If you’re feeling fancy, try making an exfoliator out of sugar mixed with coconut oil or olive oil and a few drops of soothing lavender or antibacterial tea tree oil. Rub the paste on gently to carefully tease out the hairs. No other picking or pulling or prodding needed to encourage the body will do the rest.

Step 3: Soothe the Skin

You can also literally make oatmeal on your body … Well, not exactly, but try a little bit of instant oats mixed with warm—not hot!—water and spread it on the area to soothe. You can also pulse the oats in a blender or food processor to make colloidal oatmeal, AKA powdered oatmeal that mixes more easily with water and makes for an excellent bath additive that’s soothing for your skin all over.

Outside of exfoliation, tea tree oil may also be used on its own to neutralize bacteria, reduce swelling, and promote healing: Add a few drops to a cotton ball or reusable cotton round and follow with a few drops of cold water to dilute then gently dab on the ingrown hair and the skin immediately around it. Aside from tea tree oil (also sometimes labeled melaleuca oil), CBD oil or cream can also reduce inflammation as can aloe vera. Neither CBD nor aloe vera requires any dilution.

What are the best products for ingrown hair?

No matter whether you prefer a serum or an oil product, cruelty-free or vegan, the best products for treating and/or preventing ingrown hairs will be both exfoliating and nourishing. Serums are usually water-based, and oils are, well, you know.

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Acids like alpha hydroxy acid (AHA), beta hydroxy acid (BHA), glycolic, lactic and salicylic acids are better for prevention, as they can irritate the already hot and bothered skin that surrounds the ingrown hair. Same with retinoids, including Vitamin A. Gentler exfoliants, like niacinamide (a B vitamin) and vitamin C can be used as both a preventative and for treating ingrown hair or soothing inflamed skin. Both niacinamide and Vitamin C, as well as a topical retinoid, can help remove dead skin to prevent ingrowns or discoloration caused by previous ingrown hairs.

Preventing ingrown hair

Some of the best prevention seems obvious, since it’s the opposite of the root causes (see what we did there?) of ingrown hairs: Swap tight clothing for looser outfits (or just rotate to give your body a break). But other ways to naturally prevent ingrown hairs are nearly as simple and might be easier to work into your normal routines.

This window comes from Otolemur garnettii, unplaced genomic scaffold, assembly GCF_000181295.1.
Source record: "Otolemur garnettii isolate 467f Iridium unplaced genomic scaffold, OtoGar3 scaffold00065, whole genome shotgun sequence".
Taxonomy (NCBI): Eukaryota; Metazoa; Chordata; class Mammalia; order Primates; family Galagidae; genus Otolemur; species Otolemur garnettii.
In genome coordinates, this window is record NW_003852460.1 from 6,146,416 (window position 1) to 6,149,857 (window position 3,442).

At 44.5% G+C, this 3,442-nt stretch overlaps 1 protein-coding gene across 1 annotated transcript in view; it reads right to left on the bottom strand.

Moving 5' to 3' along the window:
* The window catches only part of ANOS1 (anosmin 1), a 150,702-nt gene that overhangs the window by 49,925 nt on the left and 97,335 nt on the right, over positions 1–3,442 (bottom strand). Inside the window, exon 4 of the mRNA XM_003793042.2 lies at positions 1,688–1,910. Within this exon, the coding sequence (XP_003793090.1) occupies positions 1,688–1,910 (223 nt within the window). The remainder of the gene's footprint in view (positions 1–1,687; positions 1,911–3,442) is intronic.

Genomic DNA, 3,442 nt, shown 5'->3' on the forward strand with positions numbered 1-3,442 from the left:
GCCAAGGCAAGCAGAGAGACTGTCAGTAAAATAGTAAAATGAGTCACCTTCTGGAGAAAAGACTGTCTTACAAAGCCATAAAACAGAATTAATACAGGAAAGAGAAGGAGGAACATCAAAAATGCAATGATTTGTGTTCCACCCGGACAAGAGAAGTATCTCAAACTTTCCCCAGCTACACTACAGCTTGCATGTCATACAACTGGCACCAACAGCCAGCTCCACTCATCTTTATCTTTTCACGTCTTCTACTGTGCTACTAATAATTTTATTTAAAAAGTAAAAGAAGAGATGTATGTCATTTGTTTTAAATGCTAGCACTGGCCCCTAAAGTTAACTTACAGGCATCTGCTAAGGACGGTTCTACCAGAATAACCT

For ingrowns created by razor burn, changing razor blades frequently will help, though it’s not the most environmentally friendly tactic. Exfoliating before shaving, especially with a product containing salicylic or glycolic acid to slough dead cells will help prevent future ingrowns, as will soaking the skin to plump up the hairs and make them easier to remove. Shave your face, underarms, and legs at the end of your shower or bath and then moisturize immediately after.

Hydration helps keep skin supple and decreases the amount of dead skin. Vegan skincare products and moisturizers with anti-inflammatory ingredients — like chamomile, green tea, and lavender — will add extra ingrown prevention power. For especially sensitive areas or hair follicles that have proved time and time again they can’t be trusted, try a cold cloth or ice pack wrapped in a tea towel after shaving or waxing. Switching hair removal methods to a more long-term solution, like laser hair removal, can also help as laser hair removal targets hair at the follicle level.

If hair removal isn’t a trigger for you, or your ingrowns explode in other areas, exfoliate wherever it is that tends to get ingrown hairs, including that beautiful butt of yours. Other techniques to try include Epsom salt baths, dry (or my preference damp) brushing, and dabbing on a drying toner, like witch hazel, followed immediately by a moisturizer.

Final thoughts

Luckily, since they’re seemingly a fact of life, ingrown hairs aren’t impossible to treat or prevent. And, better news, it’s easy to prevent ingrown hairs naturally using clean beauty products. So, draw a bath, get those exfoliants ready, and find the technique that works best for you so you can bid a fond farewell to ingrowns, hopefully forever.

Leah M. Charney (she/her) is sassy yet classy and is always seeking a beauty routine to match. She delights in both the science and aesthetics of the clean beauty movement.